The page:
Hamilton has won at Silverstone four times in all and, should he triumph on Sunday, he would join Clark and Alain Prost with the most victories at the British Grand Prix. He would also equal Clark’s achievement of winning four British GPs in a row.
“The support from the fans really means a lot to me,” said Hamilton. “That energy inspires me to do laps like that. The track feels incredible and the engineers worked really hard to get the setup where we needed it. I grew up in these wet and chilly conditions so I felt at home. The final lap felt fantastic, I didn’t expect to have a gap like that but that was the target.”
Mercedes continue to show they have the edge over Ferrari over a single lap, the team have secured the top spot in eight of the 10 meetings thus far this season. Bottas finished in fourth but will take a five-place grid penalty for changing his gearbox, which had taken damage in the same way that affected Hamilton’s before the last round in Austria and resulted in the British driver taking the same penalty. The team opted to use a similar tyre strategy to that of Hamilton’s in Austria, having the Finn qualify on the harder soft rubber in Q2 – with which he will now start the race, able to go longer in the first stint. He will start from ninth on the grid.
Hamilton had led the first hot runs in Q3 and was two-tenths in front of Vettel but wanted more, concerned he was losing time through the first corner, and he absolutely nailed his second run, with a time of 1min 26.600sec, over a second clear of Raikkonen and Vettel.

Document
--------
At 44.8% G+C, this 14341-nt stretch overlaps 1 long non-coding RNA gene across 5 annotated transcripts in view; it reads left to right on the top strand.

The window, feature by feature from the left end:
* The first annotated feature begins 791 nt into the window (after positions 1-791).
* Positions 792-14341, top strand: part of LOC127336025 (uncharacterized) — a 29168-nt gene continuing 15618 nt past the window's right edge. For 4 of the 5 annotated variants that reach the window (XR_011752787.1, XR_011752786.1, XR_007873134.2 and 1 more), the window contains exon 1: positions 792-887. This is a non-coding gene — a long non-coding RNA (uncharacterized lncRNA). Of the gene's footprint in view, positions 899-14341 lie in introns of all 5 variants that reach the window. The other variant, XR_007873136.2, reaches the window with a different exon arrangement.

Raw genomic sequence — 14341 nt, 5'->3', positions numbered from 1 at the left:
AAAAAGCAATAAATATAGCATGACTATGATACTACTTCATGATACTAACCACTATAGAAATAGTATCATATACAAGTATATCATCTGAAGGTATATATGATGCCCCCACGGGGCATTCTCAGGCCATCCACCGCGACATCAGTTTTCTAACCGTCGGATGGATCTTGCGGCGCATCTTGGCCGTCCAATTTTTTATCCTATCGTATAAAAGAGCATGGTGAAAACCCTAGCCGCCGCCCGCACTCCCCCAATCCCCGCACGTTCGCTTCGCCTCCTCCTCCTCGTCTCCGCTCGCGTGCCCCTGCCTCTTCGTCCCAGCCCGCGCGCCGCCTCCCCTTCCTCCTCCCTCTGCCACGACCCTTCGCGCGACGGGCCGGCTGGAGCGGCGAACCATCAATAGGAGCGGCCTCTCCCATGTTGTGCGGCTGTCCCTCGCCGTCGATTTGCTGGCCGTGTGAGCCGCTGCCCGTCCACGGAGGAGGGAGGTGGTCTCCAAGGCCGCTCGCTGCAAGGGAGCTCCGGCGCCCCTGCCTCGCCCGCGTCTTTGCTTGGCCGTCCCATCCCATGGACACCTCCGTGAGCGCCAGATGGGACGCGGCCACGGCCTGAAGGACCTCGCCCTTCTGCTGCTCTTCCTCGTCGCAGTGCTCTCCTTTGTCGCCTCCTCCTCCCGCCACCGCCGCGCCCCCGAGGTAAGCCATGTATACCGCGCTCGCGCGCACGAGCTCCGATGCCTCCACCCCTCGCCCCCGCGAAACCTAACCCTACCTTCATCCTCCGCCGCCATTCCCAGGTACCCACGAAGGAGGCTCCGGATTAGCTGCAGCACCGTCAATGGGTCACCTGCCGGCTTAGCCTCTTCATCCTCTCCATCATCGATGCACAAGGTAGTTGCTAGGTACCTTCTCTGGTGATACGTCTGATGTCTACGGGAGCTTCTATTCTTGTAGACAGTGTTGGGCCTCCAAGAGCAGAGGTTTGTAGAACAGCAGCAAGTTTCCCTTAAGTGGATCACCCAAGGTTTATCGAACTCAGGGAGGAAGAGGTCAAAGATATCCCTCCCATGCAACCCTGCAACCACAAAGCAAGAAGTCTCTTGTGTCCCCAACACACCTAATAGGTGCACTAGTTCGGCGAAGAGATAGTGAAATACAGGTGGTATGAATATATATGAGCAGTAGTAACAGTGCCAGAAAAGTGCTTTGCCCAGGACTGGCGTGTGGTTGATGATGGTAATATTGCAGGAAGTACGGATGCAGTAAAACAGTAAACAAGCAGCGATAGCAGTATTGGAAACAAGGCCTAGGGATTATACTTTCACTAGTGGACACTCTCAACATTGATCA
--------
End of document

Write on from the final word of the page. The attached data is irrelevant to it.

The second session opened with the track just dry enough to take the slick rubber, if remaining a little greasy; conditions that were testing as the drivers looked for grip. Hamilton came out on top, running the supersoft tyre, and he looked menacingly good, a full second clear of Vettel in third.
In damp, drizzling conditions, the cars had gone out on the intermediate wet tyres for Q1. The first session was red-flagged when Daniel Ricciardo’s Red Bull came to a halt with a turbo failure. He will also take a five-place grid penalty due to a gearbox change and start from 19th on the grid.
Max Verstappen in the other Red Bull was in fifth and will start from fourth, followed by the Renault of Nico Hülkenberg, the two Force Indias of Sergio Pérez and Esteban Ocon, with Stoffel Vandoorne in ninth and Grosjean’s Haas in 10th.
Renault’s Jolyon Palmer went out in 11th in Q2, followed by the Toro Rosso of Daniil Kvyat and his team-mate Carlos Sainz Jr.
It has been a difficult weekend for Williams on their 40th anniversary, with Felipe Massa eliminated in Q2 in 15th and his team-mate Lance Stroll out in Q1 in 16th. The Canadian was followed by the Haas of Kevin Magnussen and the Saubers of Pascal Wehrlein and Marcus Ericsson finished in 18th and 19th.